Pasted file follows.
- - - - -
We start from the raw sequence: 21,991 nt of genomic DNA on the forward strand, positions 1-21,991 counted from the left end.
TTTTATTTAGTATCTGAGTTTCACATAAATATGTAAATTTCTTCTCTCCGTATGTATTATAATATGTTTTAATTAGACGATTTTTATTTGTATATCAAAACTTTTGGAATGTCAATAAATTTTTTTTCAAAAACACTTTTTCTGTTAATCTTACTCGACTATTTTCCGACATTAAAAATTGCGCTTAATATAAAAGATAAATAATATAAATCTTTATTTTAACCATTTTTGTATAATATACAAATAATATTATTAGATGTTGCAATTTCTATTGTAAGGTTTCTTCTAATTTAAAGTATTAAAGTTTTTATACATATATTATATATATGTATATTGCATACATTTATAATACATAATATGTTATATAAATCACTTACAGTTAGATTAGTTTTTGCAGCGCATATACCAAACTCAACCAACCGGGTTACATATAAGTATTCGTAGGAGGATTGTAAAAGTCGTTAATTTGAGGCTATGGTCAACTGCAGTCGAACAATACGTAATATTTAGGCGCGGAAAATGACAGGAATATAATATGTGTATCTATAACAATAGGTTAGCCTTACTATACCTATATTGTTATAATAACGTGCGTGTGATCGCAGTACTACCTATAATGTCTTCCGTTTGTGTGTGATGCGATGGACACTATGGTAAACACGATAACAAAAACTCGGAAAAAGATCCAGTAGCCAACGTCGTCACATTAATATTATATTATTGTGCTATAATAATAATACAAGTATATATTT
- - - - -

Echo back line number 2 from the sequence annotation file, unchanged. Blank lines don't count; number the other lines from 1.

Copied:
TTTTATTTAGTATCTGAGTTTCACATAAATATGTAAATTTCTTCTCTCCGTATGTATTATAATATGTTTTAATTAGACGATTTTTATTTGTATATCAAAACTTTTGGAATGTCAATAAATTTTTTTTCAAAAACACTTTTTCTGTTAATCTTACTCGACTATTTTCCGACATTAAAAATTGCGCTTAATATAAAAGATAAATAATATAAATCTTTATTTTAACCATTTTTGTATAATATACAAATAATATTATTAGATGTTGCAATTTCTATTGTAAGGTTTCTTCTAATTTAAAGTATTAAAGTTTTTATACATATATTATATATATGTATATTGCATACATTTATAATACATAATATGTTATATAAATCACTTACAGTTAGATTAGTTTTTGCAGCGCATATACCAAACTCAACCAACCGGGTTACATATAAGTATTCGTAGGAGGATTGTAAAAGTCGTTAATTTGAGGCTATGGTCAACTGCAGTCGAACAATACGTAATATTTAGGCGCGGAAAATGACAGGAATATAATATGTGTATCTATAACAATAGGTTAGCCTTACTATACCTATATTGTTATAATAACGTGCGTGTGATCGCAGTACTACCTATAATGTCTTCCGTTTGTGTGTGATGCGATGGACACTATGGTAAACACGATAACAAAAACTCGGAAAAAGATCCAGTAGCCAACGTCGTCACATTAATATTATATTATTGTGCTATAATAATAATACAAGTATATATTT